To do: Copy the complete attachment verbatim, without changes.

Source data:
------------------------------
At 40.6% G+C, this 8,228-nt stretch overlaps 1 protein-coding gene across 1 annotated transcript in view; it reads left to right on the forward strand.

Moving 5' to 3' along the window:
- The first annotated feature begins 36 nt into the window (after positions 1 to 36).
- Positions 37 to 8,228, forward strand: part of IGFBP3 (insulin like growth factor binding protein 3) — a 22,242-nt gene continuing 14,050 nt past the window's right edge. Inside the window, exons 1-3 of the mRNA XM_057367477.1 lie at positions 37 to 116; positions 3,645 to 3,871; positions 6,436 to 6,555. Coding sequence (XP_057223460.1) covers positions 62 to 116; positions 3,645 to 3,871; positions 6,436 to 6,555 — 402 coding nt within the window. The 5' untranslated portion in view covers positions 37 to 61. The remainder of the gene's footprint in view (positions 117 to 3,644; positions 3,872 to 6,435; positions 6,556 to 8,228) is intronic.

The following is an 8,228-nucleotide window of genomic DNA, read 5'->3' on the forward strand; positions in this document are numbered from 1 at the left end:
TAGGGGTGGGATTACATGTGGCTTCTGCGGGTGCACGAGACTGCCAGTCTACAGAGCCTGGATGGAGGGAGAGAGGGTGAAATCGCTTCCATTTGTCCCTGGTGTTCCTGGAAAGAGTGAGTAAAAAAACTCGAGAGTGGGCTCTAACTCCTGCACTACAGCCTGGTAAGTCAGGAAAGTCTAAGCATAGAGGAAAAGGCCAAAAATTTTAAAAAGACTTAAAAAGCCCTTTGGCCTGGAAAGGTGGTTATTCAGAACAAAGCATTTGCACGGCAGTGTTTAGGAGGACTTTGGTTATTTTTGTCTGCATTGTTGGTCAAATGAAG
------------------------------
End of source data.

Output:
At 40.6% G+C, this 8,228-nt stretch overlaps 1 protein-coding gene across 1 annotated transcript in view; it reads left to right on the forward strand.

Moving 5' to 3' along the window:
- The first annotated feature begins 36 nt into the window (after positions 1 to 36).
- Positions 37 to 8,228, forward strand: part of IGFBP3 (insulin like growth factor binding protein 3) — a 22,242-nt gene continuing 14,050 nt past the window's right edge. Inside the window, exons 1-3 of the mRNA XM_057367477.1 lie at positions 37 to 116; positions 3,645 to 3,871; positions 6,436 to 6,555. Coding sequence (XP_057223460.1) covers positions 62 to 116; positions 3,645 to 3,871; positions 6,436 to 6,555 — 402 coding nt within the window. The 5' untranslated portion in view covers positions 37 to 61. The remainder of the gene's footprint in view (positions 117 to 3,644; positions 3,872 to 6,435; positions 6,556 to 8,228) is intronic.

The following is an 8,228-nucleotide window of genomic DNA, read 5'->3' on the forward strand; positions in this document are numbered from 1 at the left end:
TAGGGGTGGGATTACATGTGGCTTCTGCGGGTGCACGAGACTGCCAGTCTACAGAGCCTGGATGGAGGGAGAGAGGGTGAAATCGCTTCCATTTGTCCCTGGTGTTCCTGGAAAGAGTGAGTAAAAAAACTCGAGAGTGGGCTCTAACTCCTGCACTACAGCCTGGTAAGTCAGGAAAGTCTAAGCATAGAGGAAAAGGCCAAAAATTTTAAAAAGACTTAAAAAGCCCTTTGGCCTGGAAAGGTGGTTATTCAGAACAAAGCATTTGCACGGCAGTGTTTAGGAGGACTTTGGTTATTTTTGTCTGCATTGTTGGTCAAATGAAG